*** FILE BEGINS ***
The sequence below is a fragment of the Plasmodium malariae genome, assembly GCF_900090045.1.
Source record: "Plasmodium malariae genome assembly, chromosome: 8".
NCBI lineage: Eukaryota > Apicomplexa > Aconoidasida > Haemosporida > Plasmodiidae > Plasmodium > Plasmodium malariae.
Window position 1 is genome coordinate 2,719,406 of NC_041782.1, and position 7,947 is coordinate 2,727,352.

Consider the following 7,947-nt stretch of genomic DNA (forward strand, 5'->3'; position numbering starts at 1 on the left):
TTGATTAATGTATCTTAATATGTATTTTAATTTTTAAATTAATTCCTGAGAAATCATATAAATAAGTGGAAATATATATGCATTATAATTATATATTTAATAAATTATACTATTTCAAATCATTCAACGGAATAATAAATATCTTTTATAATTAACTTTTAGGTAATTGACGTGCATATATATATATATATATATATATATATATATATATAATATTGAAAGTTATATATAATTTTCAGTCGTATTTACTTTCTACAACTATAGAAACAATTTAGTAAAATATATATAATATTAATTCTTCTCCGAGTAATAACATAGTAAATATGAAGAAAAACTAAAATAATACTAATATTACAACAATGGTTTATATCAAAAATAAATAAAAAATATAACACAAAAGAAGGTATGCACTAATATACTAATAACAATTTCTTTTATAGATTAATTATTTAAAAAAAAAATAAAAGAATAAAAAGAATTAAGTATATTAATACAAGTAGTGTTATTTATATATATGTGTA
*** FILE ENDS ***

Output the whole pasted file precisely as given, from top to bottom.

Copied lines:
The sequence below is a fragment of the Plasmodium malariae genome, assembly GCF_900090045.1.
Source record: "Plasmodium malariae genome assembly, chromosome: 8".
NCBI lineage: Eukaryota > Apicomplexa > Aconoidasida > Haemosporida > Plasmodiidae > Plasmodium > Plasmodium malariae.
Window position 1 is genome coordinate 2,719,406 of NC_041782.1, and position 7,947 is coordinate 2,727,352.

Consider the following 7,947-nt stretch of genomic DNA (forward strand, 5'->3'; position numbering starts at 1 on the left):
TTGATTAATGTATCTTAATATGTATTTTAATTTTTAAATTAATTCCTGAGAAATCATATAAATAAGTGGAAATATATATGCATTATAATTATATATTTAATAAATTATACTATTTCAAATCATTCAACGGAATAATAAATATCTTTTATAATTAACTTTTAGGTAATTGACGTGCATATATATATATATATATATATATATATATATATATAATATTGAAAGTTATATATAATTTTCAGTCGTATTTACTTTCTACAACTATAGAAACAATTTAGTAAAATATATATAATATTAATTCTTCTCCGAGTAATAACATAGTAAATATGAAGAAAAACTAAAATAATACTAATATTACAACAATGGTTTATATCAAAAATAAATAAAAAATATAACACAAAAGAAGGTATGCACTAATATACTAATAACAATTTCTTTTATAGATTAATTATTTAAAAAAAAAATAAAAGAATAAAAAGAATTAAGTATATTAATACAAGTAGTGTTATTTATATATATGTGTA